Rewriting Work

Edited by Lora Anderson
Copy edited by Meg Vezzu. Designed by Mike Palmquist.

CoverBecause of its centrality to the professional identity of any communications-focused discipline, the workplace has for decades been a focus of practice and scholarship in technical and professional communication. The contributors to Rewriting Work examine workplace writing through the lenses of identity and changing communication practices, arguing that place can be viewed as a productive frame for understanding how technical and professional communication has changed over the last two decades. The result is a timely set of chapters that approach workplace writing through two key questions: How do we fit in? How do we adapt? The answers to these questions provide insights into the primary factors that have shaped the practices and identities of technical and professional communicators in the 21st century.

Table of Contents

In PDF Format PDF Format     In ePub Format ePub Format

Front Matter

Introduction, Lora Anderson
DOI: 10.37514/TPC-B.2023.2128.1.3

1. Common Thread, Varied Focus: Defining Workplace in Technical and Professional Communication, Jeremy Rosselot-Merritt and Janel Bloch
DOI: 10.37514/TPC-B.2023.2128.2.01

2. Emphasizing Place in Workplace Research, Lisa Melonçon
DOI: 10.37514/TPC-B.2023.2128.2.02

3. Understanding 21st-Century Workplace Writing Communities: An Ethnomethodological Study of Phatic Communication in Large Corporations, Lance Cummings
DOI: 10.37514/TPC-B.2023.2128.2.03

4. Freelancers as a Growing Workplace Norm: Demonstrating Expertise in Unfamiliar Communities of Practice, Brian Fitzpatrick and Jessica McCaughey
DOI: 10.37514/TPC-B.2023.2128.2.04

5. Writer Identity, Literacy, and Collaboration: 20 Technical Communication Leaders in 2020, Ann Hill Duin and Lee-Ann Kastman Breuch
DOI: 10.37514/TPC-B.2023.2128.2.05

6. Functional Flexibility: Cultivating a Culture of Adaptability for the Work of Professional Writing, Mark A. Hannah and Chris Lam
DOI: 10.37514/TPC-B.2023.2128.2.06

7. Entry-Level Professional Communicators in the Workplace: What Job Ads Tell Us, Kelli Cargile Cook, Bethany Pitchford, and Joni Litsey
DOI: 10.37514/TPC-B.2023.2128.2.07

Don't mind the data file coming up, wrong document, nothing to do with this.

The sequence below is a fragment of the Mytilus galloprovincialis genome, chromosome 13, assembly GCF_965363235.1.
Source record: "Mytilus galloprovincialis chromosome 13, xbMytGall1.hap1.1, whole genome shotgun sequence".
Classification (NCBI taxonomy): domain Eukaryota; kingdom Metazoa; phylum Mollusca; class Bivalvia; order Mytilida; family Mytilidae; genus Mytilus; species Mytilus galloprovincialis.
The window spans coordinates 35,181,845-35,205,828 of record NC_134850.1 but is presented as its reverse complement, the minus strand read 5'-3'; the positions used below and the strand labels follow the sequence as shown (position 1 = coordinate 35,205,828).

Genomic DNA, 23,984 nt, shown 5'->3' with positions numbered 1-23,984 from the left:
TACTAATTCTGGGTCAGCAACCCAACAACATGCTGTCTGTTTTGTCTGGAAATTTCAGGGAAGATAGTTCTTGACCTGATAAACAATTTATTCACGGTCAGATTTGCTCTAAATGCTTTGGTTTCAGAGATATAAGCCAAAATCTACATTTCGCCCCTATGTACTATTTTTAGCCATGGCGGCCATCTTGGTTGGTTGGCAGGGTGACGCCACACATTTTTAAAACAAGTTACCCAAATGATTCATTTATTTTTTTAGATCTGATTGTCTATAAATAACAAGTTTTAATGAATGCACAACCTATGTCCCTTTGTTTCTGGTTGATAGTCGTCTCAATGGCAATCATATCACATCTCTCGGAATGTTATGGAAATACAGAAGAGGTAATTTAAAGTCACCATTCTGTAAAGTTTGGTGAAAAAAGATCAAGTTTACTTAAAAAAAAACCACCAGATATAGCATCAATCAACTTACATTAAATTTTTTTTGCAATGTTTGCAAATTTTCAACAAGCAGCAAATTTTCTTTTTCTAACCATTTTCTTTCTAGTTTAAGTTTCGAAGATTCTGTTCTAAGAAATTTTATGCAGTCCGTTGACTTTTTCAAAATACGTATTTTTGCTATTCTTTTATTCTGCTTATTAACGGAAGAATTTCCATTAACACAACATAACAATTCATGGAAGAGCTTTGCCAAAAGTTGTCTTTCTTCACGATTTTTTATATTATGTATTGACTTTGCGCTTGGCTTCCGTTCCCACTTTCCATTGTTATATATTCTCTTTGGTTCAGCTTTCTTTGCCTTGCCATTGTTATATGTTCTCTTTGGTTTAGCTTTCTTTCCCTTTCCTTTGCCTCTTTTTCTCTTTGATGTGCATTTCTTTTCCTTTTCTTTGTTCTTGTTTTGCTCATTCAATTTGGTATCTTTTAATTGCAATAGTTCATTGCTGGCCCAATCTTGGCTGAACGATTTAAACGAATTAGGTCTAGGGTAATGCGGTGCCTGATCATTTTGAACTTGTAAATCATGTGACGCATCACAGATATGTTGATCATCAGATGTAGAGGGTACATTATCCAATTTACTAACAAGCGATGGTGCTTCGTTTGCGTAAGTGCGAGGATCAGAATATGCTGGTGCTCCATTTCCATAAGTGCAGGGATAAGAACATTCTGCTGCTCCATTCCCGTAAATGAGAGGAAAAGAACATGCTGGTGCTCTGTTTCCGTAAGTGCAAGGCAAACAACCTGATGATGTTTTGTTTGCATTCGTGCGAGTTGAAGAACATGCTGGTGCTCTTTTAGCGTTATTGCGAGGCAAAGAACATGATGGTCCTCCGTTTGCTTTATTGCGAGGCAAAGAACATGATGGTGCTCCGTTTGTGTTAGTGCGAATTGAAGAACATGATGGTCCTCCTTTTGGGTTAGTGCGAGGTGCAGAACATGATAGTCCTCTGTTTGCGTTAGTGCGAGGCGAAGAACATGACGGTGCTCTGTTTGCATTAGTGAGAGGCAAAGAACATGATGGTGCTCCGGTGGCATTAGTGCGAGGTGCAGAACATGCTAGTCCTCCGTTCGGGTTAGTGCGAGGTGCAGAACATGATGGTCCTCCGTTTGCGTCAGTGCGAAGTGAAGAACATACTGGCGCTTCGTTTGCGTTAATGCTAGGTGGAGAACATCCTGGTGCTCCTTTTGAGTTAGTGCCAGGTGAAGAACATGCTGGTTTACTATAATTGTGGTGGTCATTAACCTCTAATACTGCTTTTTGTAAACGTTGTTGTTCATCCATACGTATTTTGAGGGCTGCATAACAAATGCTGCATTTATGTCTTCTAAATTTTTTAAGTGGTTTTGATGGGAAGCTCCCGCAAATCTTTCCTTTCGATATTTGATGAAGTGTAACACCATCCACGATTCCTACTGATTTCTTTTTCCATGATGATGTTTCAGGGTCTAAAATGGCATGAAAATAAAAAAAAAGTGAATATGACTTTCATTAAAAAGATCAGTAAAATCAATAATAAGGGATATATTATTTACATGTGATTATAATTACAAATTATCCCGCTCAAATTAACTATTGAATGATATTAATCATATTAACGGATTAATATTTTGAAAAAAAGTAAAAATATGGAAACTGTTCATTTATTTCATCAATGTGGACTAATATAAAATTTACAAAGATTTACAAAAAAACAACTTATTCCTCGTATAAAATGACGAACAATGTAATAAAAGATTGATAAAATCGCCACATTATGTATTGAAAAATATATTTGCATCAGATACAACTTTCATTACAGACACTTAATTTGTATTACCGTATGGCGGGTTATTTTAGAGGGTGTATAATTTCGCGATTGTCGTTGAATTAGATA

Contributors

About the Editor

Lora Anderson is Associate Professor in technical and professional writing at the University of Cincinnati. Her research focuses on technical communication pedagogy and medical rhetoric. Her book Living Chronic: Agency and Expertise in the Rhetoric of Diabetes was published in 2017. She is also a co-editor of the 2023 edited collection Ohio under COVID published by the University of Michigan Press.

Publication Information: Anderson, Lora (Ed.). (2023). Rewriting Work. The WAC Clearinghouse; University Press of Colorado. https://doi.org/10.37514/TPC-B.2023.2128

Digital Publication Date: December 6, 2023
Print Publication Date: Pending

ISBN: 978-1-64215-212-8 (PDF) | 978-1-64215-213-5 (ePub) | 978-1-64642-616-4 (pbk.)
DOI: 10.37514/TPC-B.2023.2128

Contact Information:
Lora Anderson: ardusell@ucmail.uc.edu

Foundations and Innovations in Technical and Professional Communication

Series Editor: Lisa Melonçon, University of South Florida

Acrobat Reader DownloadThis book is available in whole and in part in Adobe's Portable Document Format (PDF). It will also be available in a low-cost print edition from our publishing partner, the University Press of Colorado.


Copyright © 2023 Lora Anderson and the authors of individual parts of this book. This work is licensed under a Creative Commons Attribution-Noncommercial-No Derivative Works 4.0 United States License. 188 pages, with notes, illustrations, and bibliographies. This book will be available in print from University Press of Colorado as well as from any online or brick-and-mortar bookstore. Available in PDF and ePub formats for no charge on this page at the WAC Clearinghouse. You may view this book. You may print personal copies of this book. You may link to this page. You may not reproduce this book on another website.